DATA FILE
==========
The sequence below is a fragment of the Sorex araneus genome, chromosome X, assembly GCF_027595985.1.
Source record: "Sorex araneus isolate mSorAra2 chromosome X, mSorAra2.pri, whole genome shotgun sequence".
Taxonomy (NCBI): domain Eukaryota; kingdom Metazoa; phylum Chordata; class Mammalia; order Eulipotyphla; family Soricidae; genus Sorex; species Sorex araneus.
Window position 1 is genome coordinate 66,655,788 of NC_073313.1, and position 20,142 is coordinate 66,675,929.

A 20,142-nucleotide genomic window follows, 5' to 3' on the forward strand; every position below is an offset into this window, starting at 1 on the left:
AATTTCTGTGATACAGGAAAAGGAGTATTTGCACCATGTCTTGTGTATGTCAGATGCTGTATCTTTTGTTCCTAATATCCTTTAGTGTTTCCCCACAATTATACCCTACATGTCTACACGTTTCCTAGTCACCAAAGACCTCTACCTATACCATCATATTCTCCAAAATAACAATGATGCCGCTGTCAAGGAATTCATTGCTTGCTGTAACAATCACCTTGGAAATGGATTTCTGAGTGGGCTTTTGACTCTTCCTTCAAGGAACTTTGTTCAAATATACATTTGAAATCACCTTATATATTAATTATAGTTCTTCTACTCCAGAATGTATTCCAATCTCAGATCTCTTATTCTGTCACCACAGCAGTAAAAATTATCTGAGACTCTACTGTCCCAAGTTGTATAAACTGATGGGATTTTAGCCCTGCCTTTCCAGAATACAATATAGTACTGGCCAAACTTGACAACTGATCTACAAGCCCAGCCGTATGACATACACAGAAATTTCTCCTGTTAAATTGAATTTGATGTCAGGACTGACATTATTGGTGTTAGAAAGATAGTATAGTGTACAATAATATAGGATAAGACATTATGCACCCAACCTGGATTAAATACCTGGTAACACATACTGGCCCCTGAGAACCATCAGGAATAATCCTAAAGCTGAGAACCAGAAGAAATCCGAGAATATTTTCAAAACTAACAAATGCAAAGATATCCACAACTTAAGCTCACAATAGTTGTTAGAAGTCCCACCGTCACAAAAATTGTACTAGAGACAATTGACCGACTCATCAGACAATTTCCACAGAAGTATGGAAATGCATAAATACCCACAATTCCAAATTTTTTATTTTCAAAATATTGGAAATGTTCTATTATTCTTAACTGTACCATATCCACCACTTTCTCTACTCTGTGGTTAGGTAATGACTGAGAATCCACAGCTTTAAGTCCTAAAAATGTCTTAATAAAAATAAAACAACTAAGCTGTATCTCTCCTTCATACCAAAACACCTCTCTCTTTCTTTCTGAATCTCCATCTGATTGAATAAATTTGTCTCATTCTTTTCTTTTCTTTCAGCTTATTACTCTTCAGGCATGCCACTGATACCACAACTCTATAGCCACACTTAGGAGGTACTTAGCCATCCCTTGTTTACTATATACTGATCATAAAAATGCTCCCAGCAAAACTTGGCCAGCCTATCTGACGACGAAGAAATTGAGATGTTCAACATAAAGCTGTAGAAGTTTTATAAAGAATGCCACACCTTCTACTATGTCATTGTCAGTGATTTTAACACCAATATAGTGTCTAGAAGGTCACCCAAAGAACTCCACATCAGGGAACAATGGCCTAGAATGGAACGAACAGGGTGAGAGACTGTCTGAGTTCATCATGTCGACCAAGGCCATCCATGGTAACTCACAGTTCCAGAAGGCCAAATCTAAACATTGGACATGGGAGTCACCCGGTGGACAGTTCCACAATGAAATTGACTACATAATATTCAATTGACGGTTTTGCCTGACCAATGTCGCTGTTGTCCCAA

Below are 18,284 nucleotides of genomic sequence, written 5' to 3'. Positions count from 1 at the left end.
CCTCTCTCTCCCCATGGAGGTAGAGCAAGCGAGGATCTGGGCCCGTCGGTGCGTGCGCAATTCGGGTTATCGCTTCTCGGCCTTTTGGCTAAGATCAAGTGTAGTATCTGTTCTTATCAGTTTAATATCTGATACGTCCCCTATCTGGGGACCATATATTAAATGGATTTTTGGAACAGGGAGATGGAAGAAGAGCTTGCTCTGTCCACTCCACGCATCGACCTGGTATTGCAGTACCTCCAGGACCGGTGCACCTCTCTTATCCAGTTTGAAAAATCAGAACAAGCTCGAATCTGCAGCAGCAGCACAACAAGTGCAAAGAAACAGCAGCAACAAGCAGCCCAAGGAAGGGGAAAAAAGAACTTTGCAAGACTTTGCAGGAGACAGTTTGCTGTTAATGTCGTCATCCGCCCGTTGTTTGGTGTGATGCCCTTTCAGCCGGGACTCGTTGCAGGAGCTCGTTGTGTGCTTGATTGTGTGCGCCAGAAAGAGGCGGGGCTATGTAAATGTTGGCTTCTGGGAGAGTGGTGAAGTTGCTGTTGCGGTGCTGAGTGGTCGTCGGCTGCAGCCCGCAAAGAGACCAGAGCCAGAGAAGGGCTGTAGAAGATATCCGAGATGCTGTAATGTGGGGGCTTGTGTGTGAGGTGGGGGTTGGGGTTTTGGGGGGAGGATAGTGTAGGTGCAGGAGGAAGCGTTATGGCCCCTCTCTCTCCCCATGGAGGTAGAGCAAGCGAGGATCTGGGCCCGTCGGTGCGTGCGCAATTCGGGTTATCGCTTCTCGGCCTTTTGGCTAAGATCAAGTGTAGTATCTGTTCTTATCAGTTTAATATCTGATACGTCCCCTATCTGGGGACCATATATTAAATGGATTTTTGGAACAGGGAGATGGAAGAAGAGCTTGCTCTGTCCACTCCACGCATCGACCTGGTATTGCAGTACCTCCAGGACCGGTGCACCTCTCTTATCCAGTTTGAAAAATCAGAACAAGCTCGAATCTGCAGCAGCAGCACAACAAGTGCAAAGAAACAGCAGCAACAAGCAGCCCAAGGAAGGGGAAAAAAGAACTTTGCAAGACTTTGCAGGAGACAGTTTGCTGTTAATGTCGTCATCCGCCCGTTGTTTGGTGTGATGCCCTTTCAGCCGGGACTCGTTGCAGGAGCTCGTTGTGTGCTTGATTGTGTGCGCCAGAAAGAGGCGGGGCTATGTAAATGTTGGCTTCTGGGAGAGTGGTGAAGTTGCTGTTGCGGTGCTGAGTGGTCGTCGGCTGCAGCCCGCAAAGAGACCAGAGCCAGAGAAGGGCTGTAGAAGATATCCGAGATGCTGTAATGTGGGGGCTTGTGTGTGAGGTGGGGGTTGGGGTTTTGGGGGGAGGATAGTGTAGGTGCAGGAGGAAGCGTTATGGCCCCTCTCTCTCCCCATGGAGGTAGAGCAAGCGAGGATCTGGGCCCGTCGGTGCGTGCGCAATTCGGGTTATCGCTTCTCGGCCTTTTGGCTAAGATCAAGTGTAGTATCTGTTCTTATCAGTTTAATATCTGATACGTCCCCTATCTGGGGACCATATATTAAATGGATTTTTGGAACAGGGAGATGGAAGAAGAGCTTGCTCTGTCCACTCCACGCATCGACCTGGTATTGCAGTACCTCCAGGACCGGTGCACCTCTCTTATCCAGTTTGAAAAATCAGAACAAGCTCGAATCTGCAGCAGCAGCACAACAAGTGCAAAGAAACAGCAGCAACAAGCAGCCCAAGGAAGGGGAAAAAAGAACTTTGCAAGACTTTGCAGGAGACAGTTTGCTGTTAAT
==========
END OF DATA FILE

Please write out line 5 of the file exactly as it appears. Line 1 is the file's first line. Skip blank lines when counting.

A 20,142-nucleotide genomic window follows, 5' to 3' on the forward strand; every position below is an offset into this window, starting at 1 on the left: